The annual heronry count jointly organised by WWF-India in association with the Forest department in Thiruvananthapuram district has recorded more heronries that in the past.
GS III: Environment and Ecology
Dimensions of the Article:
- About Heron
- Importance of Heronry Counts
- Herons refer to a diverse group of approximately 60 species of long-legged wading birds.
- These birds are categorized within the family Ardeidae and belong to the order Ciconiiformes.
- The family Ardeidae also encompasses species commonly known as egrets, along with bitterns in the subfamily Botaurinae.
- Herons are found worldwide, with a higher concentration in tropical regions.
- They are known for their characteristic behavior of wading in shallow waters like pools, marshes, and swamps.
- Herons primarily feed by patiently wading in shallow waters, where they capture aquatic creatures such as frogs, fish, and other aquatic animals.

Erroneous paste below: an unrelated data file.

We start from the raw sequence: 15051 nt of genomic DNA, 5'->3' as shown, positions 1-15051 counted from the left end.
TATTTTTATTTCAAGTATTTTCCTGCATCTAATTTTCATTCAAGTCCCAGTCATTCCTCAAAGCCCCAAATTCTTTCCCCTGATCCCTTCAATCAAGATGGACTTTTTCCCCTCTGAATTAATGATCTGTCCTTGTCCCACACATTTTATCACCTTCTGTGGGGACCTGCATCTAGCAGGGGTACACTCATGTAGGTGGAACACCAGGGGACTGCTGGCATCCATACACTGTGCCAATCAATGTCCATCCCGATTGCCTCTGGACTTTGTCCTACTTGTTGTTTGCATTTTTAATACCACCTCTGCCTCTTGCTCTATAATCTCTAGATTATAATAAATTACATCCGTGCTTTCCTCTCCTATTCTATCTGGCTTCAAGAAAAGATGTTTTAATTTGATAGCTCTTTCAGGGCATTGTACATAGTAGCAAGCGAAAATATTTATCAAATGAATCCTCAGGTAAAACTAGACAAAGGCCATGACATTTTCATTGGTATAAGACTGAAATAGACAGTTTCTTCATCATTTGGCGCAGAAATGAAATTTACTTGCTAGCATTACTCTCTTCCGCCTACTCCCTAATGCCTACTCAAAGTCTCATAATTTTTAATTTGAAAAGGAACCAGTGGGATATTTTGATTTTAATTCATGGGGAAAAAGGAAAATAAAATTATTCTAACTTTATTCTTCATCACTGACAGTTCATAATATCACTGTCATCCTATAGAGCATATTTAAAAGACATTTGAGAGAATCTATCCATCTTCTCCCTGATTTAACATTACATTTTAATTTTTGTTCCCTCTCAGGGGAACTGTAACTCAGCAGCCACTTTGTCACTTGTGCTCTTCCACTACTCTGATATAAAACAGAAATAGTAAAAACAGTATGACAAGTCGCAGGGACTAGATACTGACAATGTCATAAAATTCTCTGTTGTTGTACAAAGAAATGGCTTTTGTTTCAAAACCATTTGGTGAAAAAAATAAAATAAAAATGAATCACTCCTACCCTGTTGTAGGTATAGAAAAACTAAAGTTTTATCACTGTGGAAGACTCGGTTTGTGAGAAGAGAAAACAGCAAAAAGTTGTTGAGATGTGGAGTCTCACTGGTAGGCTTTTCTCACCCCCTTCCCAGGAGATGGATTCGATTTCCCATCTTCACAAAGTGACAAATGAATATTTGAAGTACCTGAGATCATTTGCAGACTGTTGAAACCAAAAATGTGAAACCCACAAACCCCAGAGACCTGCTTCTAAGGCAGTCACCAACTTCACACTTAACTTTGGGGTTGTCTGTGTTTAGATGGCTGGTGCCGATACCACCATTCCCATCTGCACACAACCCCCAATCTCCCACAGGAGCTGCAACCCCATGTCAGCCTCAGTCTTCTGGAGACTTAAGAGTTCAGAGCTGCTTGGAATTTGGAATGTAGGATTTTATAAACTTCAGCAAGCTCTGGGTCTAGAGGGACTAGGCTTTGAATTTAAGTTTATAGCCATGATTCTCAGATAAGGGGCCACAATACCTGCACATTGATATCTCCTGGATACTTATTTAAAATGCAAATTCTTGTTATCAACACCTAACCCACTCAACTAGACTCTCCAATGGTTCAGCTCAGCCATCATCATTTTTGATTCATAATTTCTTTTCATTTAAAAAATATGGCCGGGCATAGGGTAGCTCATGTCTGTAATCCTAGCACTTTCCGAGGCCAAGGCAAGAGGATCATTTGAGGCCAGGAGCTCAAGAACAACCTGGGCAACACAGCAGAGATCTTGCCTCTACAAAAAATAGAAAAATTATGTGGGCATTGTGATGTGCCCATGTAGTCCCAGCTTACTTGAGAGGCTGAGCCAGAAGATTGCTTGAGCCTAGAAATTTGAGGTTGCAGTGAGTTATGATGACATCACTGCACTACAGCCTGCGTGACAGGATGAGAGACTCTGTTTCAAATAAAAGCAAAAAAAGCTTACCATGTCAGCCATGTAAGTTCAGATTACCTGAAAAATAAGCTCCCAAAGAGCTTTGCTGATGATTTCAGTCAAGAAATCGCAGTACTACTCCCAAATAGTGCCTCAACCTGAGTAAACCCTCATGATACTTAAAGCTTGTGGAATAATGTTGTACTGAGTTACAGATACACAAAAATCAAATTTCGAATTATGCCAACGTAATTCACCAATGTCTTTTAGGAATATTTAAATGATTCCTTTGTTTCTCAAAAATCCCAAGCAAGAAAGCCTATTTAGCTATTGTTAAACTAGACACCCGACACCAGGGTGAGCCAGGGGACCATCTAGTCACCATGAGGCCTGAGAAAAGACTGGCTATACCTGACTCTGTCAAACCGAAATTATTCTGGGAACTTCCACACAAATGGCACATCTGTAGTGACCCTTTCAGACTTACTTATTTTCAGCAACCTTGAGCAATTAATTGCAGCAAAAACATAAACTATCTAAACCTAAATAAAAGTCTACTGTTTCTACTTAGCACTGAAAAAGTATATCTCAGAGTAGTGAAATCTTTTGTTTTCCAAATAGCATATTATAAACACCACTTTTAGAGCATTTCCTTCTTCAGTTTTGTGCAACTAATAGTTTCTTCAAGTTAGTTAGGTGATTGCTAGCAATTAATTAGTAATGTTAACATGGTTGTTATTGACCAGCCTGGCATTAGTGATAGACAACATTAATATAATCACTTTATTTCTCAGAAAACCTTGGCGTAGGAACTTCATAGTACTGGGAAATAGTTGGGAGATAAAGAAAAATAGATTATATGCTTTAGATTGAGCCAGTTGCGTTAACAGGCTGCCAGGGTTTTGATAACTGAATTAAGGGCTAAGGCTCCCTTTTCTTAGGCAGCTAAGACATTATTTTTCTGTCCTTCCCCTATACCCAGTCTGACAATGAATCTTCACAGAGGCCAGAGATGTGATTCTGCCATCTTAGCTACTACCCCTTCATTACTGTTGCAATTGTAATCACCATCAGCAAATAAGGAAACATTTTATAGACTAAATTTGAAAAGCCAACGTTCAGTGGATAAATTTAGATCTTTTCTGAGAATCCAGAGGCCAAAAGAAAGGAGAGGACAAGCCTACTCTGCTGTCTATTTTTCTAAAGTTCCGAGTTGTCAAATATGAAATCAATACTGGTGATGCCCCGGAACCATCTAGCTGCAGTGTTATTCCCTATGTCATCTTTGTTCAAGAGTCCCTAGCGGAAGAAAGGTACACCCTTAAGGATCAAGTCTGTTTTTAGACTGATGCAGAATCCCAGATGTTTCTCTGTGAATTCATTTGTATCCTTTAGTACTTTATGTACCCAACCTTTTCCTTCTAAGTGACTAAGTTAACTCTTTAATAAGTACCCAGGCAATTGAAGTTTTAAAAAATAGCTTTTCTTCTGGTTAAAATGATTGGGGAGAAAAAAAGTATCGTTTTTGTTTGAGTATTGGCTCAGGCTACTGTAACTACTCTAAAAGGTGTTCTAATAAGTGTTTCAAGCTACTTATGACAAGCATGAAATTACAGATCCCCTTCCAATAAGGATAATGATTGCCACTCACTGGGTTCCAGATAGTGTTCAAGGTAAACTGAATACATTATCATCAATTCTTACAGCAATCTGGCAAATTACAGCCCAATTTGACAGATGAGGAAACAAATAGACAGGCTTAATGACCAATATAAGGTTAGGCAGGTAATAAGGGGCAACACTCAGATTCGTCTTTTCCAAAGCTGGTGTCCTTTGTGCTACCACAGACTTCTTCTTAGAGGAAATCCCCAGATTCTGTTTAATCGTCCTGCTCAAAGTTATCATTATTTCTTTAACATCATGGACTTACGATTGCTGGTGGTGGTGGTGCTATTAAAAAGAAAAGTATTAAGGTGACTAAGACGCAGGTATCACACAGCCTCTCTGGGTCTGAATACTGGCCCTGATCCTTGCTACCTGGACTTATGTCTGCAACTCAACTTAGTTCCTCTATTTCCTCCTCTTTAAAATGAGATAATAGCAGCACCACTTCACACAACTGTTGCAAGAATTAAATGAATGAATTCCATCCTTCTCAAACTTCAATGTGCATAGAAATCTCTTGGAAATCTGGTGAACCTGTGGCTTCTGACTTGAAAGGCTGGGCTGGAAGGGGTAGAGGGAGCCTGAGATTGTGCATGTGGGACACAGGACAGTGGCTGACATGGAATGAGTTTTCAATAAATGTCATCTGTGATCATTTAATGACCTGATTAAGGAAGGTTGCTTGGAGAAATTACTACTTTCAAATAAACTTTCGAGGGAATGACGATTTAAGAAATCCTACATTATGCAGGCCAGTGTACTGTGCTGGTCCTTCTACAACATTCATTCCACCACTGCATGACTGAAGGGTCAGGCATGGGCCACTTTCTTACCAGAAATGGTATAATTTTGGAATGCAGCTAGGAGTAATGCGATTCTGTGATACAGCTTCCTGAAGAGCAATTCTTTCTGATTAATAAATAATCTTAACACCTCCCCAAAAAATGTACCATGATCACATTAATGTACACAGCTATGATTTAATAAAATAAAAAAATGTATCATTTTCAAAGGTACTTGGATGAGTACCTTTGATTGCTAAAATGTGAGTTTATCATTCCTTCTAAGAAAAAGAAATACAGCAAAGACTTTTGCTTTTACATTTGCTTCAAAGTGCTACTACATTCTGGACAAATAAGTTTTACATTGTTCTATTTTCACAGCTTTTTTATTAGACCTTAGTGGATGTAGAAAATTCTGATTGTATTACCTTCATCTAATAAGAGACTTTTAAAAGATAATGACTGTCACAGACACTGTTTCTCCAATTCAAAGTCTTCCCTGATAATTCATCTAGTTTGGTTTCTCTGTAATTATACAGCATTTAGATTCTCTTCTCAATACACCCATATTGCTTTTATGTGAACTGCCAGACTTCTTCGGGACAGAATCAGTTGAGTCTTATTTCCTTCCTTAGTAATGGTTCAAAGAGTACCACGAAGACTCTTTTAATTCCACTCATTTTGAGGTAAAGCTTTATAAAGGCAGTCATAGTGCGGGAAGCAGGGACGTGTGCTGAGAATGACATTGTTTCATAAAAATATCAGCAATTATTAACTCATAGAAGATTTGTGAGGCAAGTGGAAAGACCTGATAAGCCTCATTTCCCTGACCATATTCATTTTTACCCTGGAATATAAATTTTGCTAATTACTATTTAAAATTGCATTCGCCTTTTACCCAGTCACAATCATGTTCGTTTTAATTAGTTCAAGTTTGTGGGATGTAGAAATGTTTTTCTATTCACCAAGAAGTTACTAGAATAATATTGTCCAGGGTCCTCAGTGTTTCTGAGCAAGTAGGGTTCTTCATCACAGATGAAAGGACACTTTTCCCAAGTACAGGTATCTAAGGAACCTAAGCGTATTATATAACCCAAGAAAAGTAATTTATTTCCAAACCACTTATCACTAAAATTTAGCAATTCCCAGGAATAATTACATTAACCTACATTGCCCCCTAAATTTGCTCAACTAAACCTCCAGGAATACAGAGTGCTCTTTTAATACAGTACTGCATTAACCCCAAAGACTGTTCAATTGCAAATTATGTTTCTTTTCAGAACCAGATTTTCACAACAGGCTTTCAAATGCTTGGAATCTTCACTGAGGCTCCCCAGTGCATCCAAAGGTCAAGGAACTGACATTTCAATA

Breeding and Nesting:
- Herons build their nests using sticks, creating rough platforms in bushes or trees near water sources.
- These nests are often found in clusters, forming colonies known as heronries.
Importance of Heronry Counts:
- The practice of conducting heronry counts involves tallying the number of “apparently occupied nests” of herons, egrets, and similar colonial waterbirds.
- This counting method offers an effective and accurate way to assess the breeding population of waterbirds in a specific area.
- Given their role as top predators in aquatic ecosystems, monitoring heron populations can serve as an indicator of the overall health of both freshwater and brackish water ecosystems.
-Source: The Hindu